Scheduled to launch to the International Space Station mid-2019 (SpaceX-18)
Biofilm growth has been observed in Soviet/Russian (Salyuts and Mir), American (Skylab), and International (ISS) Space Stations, sometimes jeopardizing key equipment like spacesuits, water recycling units, radiators, and navigation windows. Biofilm formation also increases the risk of human illnesses and therefore needs to be well understood to enable safe, long-duration, human space missions. The Biofilm in Space (BFS) project aims to characterize biofilm inside the International Space Station in a controlled fashion, assessing changes in mass, thickness, and morphology. The space-based experiment also aims at elucidating the biomechanical and transcriptomic mechanisms involved in biofilm formation in space. To search for potential solutions, different materials and surface topologies will be used as the substrata for microbial growth.
This project aims to characterize biofilm mass, thickness, morphology, and the associated gene expression using various spaceflight-relevant microbial species (one bacterial and one fungal) and different substrata materials. Additionally, this experiment has the aim of elucidating the biomechanical and transcriptomic mechanisms involved in biofilm formation in space. This project also aims to investigate the role of material surface topology on biofilm formation, as well as to test a novel lubricant-impregnated surface.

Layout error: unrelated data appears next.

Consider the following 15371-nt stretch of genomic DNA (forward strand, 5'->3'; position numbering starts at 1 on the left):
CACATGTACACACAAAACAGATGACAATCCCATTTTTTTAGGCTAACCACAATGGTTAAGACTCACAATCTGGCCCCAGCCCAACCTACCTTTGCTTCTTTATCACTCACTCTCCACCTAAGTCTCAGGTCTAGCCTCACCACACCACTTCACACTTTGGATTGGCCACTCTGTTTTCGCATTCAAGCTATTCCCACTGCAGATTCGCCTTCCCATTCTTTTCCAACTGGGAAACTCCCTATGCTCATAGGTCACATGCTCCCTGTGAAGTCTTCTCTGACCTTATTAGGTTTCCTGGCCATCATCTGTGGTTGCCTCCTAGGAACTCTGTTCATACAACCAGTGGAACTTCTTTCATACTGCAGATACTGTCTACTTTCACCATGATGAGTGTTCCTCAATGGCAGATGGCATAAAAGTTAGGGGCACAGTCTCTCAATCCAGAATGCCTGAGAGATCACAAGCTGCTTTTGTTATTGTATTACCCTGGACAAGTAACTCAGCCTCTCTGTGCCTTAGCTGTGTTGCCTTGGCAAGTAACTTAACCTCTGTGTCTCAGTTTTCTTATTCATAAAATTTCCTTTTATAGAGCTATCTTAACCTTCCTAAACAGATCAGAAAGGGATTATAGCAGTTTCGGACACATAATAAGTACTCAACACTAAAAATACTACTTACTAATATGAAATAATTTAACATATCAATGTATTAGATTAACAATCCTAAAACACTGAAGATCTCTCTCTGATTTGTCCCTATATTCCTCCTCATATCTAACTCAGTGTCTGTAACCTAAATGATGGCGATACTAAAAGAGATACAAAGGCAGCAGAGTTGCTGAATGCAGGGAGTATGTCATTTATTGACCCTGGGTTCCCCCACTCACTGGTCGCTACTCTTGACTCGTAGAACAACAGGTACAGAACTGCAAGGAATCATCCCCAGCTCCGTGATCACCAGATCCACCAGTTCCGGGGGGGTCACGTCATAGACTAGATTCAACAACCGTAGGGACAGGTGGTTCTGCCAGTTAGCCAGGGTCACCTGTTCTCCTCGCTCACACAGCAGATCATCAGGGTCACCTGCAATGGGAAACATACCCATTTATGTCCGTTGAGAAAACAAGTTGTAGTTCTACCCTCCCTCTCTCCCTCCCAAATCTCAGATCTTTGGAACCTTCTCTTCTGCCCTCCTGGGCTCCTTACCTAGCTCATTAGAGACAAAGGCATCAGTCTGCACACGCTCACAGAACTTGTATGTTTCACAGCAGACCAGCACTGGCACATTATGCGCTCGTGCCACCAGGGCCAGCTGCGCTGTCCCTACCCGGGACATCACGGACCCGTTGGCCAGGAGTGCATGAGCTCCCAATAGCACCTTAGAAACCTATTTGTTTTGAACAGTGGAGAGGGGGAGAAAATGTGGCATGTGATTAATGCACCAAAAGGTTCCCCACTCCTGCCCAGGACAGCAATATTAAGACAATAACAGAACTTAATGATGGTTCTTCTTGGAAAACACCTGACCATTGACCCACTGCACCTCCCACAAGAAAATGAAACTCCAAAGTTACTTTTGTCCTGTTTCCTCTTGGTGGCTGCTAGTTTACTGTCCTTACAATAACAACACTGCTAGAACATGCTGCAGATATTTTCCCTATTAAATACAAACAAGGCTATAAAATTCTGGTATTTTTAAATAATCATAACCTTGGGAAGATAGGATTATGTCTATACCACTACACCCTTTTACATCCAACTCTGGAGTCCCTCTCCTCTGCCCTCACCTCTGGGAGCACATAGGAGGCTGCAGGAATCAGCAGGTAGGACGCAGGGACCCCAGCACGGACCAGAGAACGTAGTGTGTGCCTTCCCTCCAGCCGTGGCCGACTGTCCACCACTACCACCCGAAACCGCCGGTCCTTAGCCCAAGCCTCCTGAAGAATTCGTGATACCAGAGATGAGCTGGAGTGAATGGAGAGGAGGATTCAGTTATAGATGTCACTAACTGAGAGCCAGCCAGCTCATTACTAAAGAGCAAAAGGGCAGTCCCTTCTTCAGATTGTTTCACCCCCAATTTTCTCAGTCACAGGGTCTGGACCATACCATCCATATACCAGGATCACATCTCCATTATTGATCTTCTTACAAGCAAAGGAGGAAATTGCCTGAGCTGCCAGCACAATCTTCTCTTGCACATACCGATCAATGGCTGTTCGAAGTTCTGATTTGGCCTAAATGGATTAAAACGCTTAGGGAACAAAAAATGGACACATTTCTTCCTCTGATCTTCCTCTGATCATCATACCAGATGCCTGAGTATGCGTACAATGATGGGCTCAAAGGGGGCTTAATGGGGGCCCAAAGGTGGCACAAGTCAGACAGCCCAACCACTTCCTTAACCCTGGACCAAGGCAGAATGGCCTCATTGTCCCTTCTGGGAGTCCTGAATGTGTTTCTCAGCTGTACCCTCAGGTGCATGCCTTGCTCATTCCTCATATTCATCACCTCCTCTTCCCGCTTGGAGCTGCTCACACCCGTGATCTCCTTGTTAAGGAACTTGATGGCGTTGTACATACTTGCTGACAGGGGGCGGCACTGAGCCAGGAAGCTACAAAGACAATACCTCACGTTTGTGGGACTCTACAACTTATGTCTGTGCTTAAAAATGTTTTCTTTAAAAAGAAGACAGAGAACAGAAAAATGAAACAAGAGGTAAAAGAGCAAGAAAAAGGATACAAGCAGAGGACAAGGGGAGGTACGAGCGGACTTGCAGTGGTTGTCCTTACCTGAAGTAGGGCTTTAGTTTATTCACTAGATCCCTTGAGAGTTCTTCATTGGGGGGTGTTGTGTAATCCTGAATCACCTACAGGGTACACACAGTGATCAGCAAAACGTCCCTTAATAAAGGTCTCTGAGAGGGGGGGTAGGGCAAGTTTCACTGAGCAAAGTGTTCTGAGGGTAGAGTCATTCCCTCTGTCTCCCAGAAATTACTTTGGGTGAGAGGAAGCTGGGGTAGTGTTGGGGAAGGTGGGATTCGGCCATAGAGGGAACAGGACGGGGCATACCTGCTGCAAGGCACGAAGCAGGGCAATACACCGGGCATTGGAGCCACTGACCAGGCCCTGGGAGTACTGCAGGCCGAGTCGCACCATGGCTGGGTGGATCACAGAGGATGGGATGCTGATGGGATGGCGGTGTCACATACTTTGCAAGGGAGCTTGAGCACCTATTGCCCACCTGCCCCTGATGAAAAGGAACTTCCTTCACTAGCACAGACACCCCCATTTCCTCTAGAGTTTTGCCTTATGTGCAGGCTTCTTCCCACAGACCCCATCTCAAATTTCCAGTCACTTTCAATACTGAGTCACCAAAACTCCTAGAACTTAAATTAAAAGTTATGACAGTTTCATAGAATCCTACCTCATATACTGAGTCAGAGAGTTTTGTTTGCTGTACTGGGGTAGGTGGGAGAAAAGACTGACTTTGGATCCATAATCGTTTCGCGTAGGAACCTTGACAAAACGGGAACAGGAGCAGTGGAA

BioServe’s 12-Well BioCells are used to house different 1cm2 coupons of varying materials. Pseudomonas aeruginosa and Penicillium rubens are the bacterial and fungal model organisms being used, respectively.
BioServe's 12-Well BioCells loaded with 1cm2 coupons of different materials.
The BFS team is composed of scientists, engineers, and undergraduate and graduate students from two national space agencies (NASA, German Aerospace Center (DLR)), three universities (University of Colorado, Boulder, Saarland University, and the Massachussetts Institute of Technology (MIT)), and one research center (BioServe Space Technologies).
The students at the University of Colorado, Boulder (BioServe Space Technologies), German Aerospace Center (DLR), Saarland University, and MIT are the backbone of this project.
University of Colorado, Boulder BFS science team. From left to right: Luis Zea (Principal Investigator), Rylee Schauer (Aerospace Engineering - Bioastronautics graduate student), Shilpi Ganguly - (former M.S. Modern Human Anatomy student, now bacterial scientists), Zeena Nisar (Molecular, Cellular & Developmental Biology (MCDB) and Biochemistry undergraduate student).
Fungal scientists and PI. From left to right: Rylee Schauer, Marta Cortesão (DLR's Institute of Aerospace Medicine), and Luis Zea.
Zeena Nisar - Zeena is a premed student at the University of Colorado, Boulder. She is currently double majoring in Biochemistry and Molecular, Cellular, and Developmental Biology with a minor in English and a certificate in Public Health. She is assisting on the preliminary ground testing of the bacteria with the material coupons. She is looking forward to contributing to to the biofilm project and considering the human health implications of our results.